One of the things we were amazed to see in Singapore's Gardens by the Bay where the Giants black beetle like carpenter bees.
They especially liked the white trumpet like flowers. They only just fitted in the hole in the centre of the petals. The clever plants had adapted to make the most out of these daily visitations by carpenter bees. It covers the back of the bees with pollen.
They do have a sting, but very rarely sting anyone. The female is mainly black but the mail has an area of yellow hairs just behind its head on its back. It is a common bee seen all over Singapore. It is also widely found over South East Asia. The reaction from tourists can be quite comical.
Many runaway scared and screaming. They have never seen a flying bee this big. It can also produce a loud buzzing noise. If you stand still it will ignore you. It is more interested in the pollen inside the flowers than playing with humans.
I've learned recently that many schools in Singapore build special Gardens to attract the carpenter bees as part of the syllabus of their science projects. It is the female of the species that is more commonly seen males seem to stake out a territory and guard it vigorously.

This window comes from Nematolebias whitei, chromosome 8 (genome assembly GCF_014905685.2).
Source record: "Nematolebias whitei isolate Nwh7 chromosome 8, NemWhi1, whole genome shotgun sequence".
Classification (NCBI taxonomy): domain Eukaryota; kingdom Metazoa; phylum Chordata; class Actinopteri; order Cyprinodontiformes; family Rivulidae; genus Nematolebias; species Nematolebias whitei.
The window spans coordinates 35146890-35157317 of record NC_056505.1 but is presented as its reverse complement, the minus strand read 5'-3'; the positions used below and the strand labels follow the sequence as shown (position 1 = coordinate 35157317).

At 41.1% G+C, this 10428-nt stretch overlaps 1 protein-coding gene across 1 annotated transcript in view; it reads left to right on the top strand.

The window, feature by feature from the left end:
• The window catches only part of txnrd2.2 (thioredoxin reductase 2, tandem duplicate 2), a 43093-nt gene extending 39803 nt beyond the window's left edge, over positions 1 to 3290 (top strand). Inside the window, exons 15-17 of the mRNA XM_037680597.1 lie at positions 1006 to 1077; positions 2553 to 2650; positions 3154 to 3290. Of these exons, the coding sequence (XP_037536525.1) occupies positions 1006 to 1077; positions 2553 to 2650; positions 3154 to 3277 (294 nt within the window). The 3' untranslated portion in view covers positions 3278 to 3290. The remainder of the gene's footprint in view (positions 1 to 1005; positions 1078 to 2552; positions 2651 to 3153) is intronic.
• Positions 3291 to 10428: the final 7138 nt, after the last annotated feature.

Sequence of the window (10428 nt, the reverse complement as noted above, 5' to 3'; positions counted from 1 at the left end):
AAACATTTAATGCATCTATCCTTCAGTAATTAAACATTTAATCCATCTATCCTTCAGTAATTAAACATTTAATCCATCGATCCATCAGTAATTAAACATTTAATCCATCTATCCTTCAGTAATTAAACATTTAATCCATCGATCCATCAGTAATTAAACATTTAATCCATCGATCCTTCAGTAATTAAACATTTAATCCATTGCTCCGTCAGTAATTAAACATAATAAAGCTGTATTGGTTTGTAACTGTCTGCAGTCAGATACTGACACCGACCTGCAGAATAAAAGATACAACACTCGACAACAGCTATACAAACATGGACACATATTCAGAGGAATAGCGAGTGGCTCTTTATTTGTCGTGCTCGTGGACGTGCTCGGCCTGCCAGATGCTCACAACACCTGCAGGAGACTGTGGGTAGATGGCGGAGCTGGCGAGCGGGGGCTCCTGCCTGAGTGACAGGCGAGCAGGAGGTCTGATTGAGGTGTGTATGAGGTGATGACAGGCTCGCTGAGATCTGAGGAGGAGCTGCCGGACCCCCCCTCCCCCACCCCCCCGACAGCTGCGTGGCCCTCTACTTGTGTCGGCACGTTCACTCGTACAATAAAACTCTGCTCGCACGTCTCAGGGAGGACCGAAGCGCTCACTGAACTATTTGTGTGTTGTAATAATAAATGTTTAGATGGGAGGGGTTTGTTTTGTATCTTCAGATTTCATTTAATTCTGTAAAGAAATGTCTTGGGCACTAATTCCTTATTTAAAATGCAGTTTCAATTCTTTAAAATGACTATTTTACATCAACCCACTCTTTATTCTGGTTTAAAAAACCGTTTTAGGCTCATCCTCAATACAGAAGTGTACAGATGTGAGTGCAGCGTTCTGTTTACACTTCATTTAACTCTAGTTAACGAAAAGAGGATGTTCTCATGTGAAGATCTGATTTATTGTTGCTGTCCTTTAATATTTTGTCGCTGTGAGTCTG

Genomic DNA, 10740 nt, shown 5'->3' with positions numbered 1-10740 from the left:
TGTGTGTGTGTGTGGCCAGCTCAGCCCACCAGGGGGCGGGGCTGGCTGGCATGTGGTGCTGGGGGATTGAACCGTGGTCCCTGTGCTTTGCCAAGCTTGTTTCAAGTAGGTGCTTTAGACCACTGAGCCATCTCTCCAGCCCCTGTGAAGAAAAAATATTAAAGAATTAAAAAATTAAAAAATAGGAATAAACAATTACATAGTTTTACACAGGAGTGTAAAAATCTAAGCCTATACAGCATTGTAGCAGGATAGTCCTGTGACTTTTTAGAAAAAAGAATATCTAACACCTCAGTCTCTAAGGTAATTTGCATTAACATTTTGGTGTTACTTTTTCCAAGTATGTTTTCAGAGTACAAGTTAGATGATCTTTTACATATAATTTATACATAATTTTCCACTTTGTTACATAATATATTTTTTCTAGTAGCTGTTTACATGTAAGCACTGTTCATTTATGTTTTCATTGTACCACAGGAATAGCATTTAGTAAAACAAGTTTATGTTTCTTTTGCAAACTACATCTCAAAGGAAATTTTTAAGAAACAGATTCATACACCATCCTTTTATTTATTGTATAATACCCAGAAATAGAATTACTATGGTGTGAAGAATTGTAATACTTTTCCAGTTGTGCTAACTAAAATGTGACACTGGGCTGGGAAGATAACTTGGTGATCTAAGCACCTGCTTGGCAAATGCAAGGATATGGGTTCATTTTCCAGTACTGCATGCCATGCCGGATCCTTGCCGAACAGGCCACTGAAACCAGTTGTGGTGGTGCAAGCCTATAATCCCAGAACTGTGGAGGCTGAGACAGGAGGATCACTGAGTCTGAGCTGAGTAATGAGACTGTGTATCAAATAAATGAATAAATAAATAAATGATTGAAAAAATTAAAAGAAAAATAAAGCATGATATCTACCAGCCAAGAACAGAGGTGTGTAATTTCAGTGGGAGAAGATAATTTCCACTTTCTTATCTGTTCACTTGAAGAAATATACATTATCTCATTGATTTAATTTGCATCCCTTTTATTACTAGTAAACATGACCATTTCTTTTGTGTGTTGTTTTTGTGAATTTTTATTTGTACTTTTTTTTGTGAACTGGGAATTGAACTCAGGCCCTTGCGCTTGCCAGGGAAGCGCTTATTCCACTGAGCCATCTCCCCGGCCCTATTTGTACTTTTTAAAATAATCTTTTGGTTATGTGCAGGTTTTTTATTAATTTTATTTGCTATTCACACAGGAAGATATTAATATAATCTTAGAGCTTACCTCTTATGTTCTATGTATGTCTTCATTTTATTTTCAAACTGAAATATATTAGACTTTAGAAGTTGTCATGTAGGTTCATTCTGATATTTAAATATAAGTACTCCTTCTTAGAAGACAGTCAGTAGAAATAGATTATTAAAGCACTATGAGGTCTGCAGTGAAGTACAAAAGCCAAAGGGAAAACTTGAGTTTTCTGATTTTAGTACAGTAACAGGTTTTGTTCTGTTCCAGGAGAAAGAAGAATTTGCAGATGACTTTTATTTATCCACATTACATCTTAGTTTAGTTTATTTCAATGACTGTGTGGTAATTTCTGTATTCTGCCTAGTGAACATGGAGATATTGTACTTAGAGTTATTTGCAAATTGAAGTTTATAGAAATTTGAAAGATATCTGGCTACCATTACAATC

They do like to make nests in decaying wood like fallen logs and old tree stumps. Carpenter bees very rarely attack man made structures which are normally made of newly cut hard wood. They prefer wood that is slightly softer so they can make a whole in which the female can lay eggs.
They tunnel into the wood by vibrating their bodies whilst their mouth holds on to the wood in an effort to dislodge it bit by bit. These bees do not eat wood. They do use some of the dislodge pieces to make individual cells inside the hole. The tunnel is used for storage of pollen and nectar which provides food for the hatching young new bees.
Unlike bumblebees, carpenter bees bodies are mainly hairless. This is why they look like flying beetles as their abdomen appears hard and shiny. The chances of you getting stung by a carpenter bee is very slim. If you accidentally injure one or touch anywhere near the entrance to its nest, then you might get stung. The sting is a lot less painful than many smaller bumblebees.